Women held back in banking

Just 11% of corporate managers and senior executives in banking are women with women held back by a culture of presenteeism and the denial of the existence a glass ceiling by many senior managers, according to a report by the Institute of Leadership and Management.

Just 11% of corporate managers and senior executives in banking are women with women held back by a culture of presenteeism and the denial of the existence a glass ceiling by many senior managers, according to a report by the Institute of Leadership and Management.

The survey provides evidence of a range of barriers that are impeding women’s career progress in banking. Half of the women surveyed (48%) said that barriers to progression for women existed in their organisation, and 36% of men agreed. These barriers, collectively labelled as the glass ceiling, become more visible as women progressed in their careers. A third of women in junior roles said they thought a glass ceiling existed for women where they worked, rising to 61% of women in middle management roles.

The reverse was true for men; 31% of men at junior level said a glass ceiling existed in their organisation, dropping to 23% of men at middle management level.

A range of factors are causing women to either opt out of banking altogether or halt their career progression, the survey found.

One third of women, and a quarter of men, believed that there were fewer women in senior positions because of family or personal commitments.

Almost three quarters of women (72%) said the attitudes of senior male managers were a barrier to women progressing into senior roles. Women also saw the current culture in their organisation (61%) as a major issue halting progression to senior management levels.

The women believed that men tended to recruit and promote in their own image and through male-dominated networks, rather than on merit alone.

Some 70% of women surveyed said the existing greater proportion of men in senior roles halted the career progress of women.

There was little belief in banking as a meritocracy – only 22% of all respondents, both male and female, agreed that ‘people here are promoted based on merit alone’ while almost half (48%) agreed that ‘in my organisation, promotion is determined by who you know’.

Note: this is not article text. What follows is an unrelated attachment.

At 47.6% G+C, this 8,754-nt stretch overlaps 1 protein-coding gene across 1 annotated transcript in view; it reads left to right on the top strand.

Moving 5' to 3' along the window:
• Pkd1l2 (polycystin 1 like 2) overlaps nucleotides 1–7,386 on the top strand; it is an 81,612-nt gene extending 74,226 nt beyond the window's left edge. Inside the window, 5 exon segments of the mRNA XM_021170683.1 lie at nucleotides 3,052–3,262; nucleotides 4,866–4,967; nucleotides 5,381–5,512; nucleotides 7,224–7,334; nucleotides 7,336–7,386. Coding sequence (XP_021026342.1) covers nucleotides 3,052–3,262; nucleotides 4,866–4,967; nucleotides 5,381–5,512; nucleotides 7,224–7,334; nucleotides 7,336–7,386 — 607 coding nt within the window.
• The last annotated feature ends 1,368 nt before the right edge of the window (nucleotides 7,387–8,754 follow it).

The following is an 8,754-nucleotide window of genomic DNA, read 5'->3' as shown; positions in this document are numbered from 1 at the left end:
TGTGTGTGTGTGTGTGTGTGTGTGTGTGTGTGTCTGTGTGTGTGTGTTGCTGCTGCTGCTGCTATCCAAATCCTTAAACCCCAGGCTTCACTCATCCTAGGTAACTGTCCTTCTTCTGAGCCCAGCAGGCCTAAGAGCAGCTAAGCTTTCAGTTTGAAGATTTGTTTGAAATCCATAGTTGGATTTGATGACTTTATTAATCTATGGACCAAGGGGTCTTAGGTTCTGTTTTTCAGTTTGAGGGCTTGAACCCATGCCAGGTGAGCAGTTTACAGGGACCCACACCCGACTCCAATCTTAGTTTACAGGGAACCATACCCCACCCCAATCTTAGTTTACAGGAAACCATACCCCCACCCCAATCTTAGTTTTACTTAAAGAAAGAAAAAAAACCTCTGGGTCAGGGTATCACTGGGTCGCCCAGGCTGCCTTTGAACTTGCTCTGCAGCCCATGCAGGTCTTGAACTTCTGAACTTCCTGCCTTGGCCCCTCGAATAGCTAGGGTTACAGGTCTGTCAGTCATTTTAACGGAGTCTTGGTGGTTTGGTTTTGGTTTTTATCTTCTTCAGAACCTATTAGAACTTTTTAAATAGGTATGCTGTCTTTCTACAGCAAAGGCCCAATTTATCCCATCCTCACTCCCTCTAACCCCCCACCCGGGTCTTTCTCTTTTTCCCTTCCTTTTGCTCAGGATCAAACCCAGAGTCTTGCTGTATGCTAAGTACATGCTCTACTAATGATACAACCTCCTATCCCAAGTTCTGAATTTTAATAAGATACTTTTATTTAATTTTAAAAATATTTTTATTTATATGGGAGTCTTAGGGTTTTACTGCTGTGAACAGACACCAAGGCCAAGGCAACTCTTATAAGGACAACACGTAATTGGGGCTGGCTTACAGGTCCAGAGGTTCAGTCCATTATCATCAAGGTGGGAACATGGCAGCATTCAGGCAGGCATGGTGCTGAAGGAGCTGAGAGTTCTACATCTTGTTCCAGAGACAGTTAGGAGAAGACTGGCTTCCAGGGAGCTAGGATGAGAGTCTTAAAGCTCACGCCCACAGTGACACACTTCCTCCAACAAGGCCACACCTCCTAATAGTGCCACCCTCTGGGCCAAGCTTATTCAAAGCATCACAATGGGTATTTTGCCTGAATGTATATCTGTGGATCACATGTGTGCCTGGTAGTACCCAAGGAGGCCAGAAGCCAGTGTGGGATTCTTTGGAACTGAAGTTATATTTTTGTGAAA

Both men and women felt banking was lacking in opportunities to work flexibly and remotely. Three quarters (76%) of women and 66% of men said that ‘opportunities for working flexible hours or working from home would be a benefit for me’. 68% of women felt that positive action to increase availability of flexible working would be the biggest boon to progression for women.

The current presenteeism culture, which rewards attendance over output, presents a major barrier to implementing effective flexible working, respondents said. Many women felt unable to take advantage of flexible working because of negative attitudes towards people working remotely. Interviewees indicated that employees not seen ‘at their desk’ were often sidelined or perceived by colleagues as less effective or simply ‘skiving’.

Interviewees wanted to see more job share roles, flexible hours, and the opportunity to work remotely becoming widely available and culturally accepted in banking organisations. While many companies offer these options as part of a flexible working policy, effective communication, implementation and cultural acceptance of these ways of working was still lacking, according to respondents, due to prevailing attitudes and culture.

Women also expressed a need for more female role models at senior level, and 41% of women cited a lack of female role models as a barrier to women’s progression. Some of the women interviewed added that they needed a role model they could identify with, rather than a senior woman who has ‘given up everything’ to get to the top.

The report called for a change in culture and attitude, led from the top, with managers at all levels being educated about the issues which are holding back women’s career progression.

It also called for clear criteria for ranking employees on output rather than hours, and performance excellence rather than connections as well as better measurement of diversity issues.

The report found a relatively low proportion of men in senior positions acknowledge the existence of a glass ceiling in banking (20%) compared to 55% of senior women.

The report also called for mentoring programmes and women’s networks in banking organisations and it emphasised the need for flexible working at all levels.





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